It reminds me of all the people who say that “Advertising on Google AdWords is rubbish”, because they tried to go it alone and had no success. So it could be that optimization sent your conversion rates rocketing, but ultimately if your customer wasn’t able to enjoy the product as expected, you’ll take a serious hit somewhere down the line.
2. Never Perform an Experiment without a Question and Hypothesis
In real studies, there is no such thing as research without a research question and hypothesis.
Every serious study opens with a question like:
In this study we would like to examine whether advertising on Google’s content network works better than Facebook.
This research question is exactly what the study aims to examine.
A research hypothesis (one or more) is a claim that the research will either prove or disprove, and is based on certain rules and relationships between variables. For example, a study that examines the effectiveness of Google vs. Facebook, the hypothesis could be that:
There is no difference between the Google Display Network and Facebook. This is because both involve a passive user search, as opposed to Google Search in which the user is active.
The study examines whether there is a relationship between the level of involvement and the conversion potential of a user. After this we can start to run campaigns to see if the hypothesis is correct.
The reason this is important is because a change in the color of a button or the location of a form can be interesting. However if there is no logic behind the experiment, the chances of it actually leading you to meaningful conclusions are incredibly slim.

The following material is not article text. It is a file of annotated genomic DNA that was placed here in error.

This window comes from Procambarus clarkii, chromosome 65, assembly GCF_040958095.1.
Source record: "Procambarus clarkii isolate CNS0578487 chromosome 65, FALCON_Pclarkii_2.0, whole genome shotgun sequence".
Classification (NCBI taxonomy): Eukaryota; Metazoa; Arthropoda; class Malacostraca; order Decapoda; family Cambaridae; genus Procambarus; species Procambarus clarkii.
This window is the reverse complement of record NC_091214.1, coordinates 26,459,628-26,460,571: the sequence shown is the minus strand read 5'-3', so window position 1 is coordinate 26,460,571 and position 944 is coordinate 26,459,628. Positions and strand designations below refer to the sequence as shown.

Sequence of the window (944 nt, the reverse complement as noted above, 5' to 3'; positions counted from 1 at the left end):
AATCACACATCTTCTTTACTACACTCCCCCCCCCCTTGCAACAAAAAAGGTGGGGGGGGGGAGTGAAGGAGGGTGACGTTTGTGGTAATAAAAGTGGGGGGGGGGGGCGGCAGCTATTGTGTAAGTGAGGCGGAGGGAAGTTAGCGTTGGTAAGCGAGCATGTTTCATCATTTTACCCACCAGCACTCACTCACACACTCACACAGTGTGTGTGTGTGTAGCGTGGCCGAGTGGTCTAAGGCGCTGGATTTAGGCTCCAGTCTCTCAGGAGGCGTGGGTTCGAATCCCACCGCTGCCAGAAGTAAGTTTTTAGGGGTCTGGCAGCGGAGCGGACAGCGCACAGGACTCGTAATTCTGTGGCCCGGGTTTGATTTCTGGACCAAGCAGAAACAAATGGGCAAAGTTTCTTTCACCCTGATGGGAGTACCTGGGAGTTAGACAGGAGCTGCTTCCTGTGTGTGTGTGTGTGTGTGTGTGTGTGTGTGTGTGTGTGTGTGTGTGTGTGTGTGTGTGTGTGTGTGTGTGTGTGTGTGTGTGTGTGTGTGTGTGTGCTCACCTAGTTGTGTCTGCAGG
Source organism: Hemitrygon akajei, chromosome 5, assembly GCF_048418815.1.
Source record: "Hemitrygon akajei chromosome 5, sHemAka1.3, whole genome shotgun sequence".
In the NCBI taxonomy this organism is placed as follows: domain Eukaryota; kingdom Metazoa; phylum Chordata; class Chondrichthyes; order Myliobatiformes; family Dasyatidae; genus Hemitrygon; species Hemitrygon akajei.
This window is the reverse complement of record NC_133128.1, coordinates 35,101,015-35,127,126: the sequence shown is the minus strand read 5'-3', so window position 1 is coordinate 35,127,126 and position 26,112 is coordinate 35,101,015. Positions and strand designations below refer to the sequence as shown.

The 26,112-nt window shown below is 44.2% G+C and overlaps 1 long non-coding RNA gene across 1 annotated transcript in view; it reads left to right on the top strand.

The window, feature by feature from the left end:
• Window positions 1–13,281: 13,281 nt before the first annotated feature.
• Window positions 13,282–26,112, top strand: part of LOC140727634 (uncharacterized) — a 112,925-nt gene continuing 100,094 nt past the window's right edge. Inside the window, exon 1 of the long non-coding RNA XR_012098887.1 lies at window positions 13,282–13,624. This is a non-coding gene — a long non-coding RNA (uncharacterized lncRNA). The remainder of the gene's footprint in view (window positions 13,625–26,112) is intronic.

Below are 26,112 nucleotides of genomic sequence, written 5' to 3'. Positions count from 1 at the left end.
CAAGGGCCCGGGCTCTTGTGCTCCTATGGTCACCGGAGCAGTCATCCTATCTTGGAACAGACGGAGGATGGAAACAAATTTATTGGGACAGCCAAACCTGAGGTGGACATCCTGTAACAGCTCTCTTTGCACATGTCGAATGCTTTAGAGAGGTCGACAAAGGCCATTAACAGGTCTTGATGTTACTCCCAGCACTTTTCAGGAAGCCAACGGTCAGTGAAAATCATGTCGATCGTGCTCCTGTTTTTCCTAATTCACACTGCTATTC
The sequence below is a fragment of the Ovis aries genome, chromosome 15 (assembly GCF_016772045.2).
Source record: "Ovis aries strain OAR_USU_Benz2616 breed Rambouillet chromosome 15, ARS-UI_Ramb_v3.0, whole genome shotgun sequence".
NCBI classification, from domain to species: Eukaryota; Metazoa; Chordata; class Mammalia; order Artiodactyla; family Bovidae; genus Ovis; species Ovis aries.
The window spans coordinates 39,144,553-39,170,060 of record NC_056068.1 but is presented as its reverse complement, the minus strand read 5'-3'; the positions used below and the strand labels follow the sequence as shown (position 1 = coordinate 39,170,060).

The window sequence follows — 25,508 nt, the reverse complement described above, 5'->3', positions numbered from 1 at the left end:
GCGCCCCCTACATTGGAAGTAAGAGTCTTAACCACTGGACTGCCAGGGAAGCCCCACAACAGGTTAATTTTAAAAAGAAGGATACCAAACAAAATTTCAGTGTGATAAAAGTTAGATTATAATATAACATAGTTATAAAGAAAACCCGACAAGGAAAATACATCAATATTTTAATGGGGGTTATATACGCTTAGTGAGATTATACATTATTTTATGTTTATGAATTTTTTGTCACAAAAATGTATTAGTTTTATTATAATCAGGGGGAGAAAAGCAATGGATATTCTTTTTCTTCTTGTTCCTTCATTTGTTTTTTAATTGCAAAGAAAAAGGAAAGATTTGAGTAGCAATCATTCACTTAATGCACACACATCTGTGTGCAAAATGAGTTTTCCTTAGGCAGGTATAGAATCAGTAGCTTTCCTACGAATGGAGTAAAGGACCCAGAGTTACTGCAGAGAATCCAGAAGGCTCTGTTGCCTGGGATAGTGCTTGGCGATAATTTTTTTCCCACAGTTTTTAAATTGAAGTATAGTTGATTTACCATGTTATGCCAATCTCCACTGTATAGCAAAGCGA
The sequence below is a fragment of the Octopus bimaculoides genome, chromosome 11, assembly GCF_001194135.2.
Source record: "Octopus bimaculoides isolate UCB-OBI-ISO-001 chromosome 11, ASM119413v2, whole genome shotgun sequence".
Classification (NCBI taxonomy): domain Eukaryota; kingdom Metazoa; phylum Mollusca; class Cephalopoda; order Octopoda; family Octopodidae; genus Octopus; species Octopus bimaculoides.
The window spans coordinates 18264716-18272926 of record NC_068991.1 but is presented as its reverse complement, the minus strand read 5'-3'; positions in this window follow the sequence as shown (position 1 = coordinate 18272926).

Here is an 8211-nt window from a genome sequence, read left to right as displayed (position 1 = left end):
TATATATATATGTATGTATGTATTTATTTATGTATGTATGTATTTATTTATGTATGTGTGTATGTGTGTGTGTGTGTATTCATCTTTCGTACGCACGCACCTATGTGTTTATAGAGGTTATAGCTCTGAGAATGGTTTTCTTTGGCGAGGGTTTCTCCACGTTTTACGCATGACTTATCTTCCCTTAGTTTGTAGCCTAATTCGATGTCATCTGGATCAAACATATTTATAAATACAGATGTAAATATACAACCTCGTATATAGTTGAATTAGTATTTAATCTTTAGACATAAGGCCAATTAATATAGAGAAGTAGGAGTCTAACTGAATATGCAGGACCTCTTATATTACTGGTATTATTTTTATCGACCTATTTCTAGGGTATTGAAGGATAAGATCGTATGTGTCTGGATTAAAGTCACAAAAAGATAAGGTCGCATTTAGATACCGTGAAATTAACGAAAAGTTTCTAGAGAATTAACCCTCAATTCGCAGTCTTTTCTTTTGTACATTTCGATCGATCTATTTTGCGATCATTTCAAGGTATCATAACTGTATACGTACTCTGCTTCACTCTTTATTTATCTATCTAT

A possible research question might be:
Should text on a button in a landing page that takes leads to Google advertising appeal to a user’s emotion or intellect?
The hypothesis would be:
People hate to be suckers when it comes to services like Google advertising, so appealing to emotion (“I’m sick of paying Google so much money. Tell me how to save 40%!”) would be more effective than appealing to intellect (“Register now and find out how to save 40% of your Google costs”).
Here is an example of a landing page for GrooveHQ, with one variation stating simply, “Sign up Free” (this is, after all, the phraseology users are familiar with when registering for a web service):
For the second variation, they used a phrase that appeals to a user’s “self,” and gets the user on board by making them want to come of their own initiative, without selling it to them:
Here’s another fine example of a case study performed by SONY, to see if what motivates their customers is customized computers, or the computer’s price. This example is a good one because it has everything you need in the construction of the optimization process:
- The current and problematic situation (insufficient response to banners)
- The research hypothesis (consumers get confused from two different messages in one banner)
- The definition of the variables in the experiment (the two messages)
- The performance of the actual experiment
This post focused on the most common mistakes of the optimization processes (mainly A/B testing). In future posts I want to talk about some slightly heavier things on the macro level, such as the design of goals, panels, segmentation, brief writing, persona characterization and more.
Now, it’s your turn:
Have you had the opportunity to give optimization a go? What do you think is the correct work model? Do you have interesting insights that are worth learning from?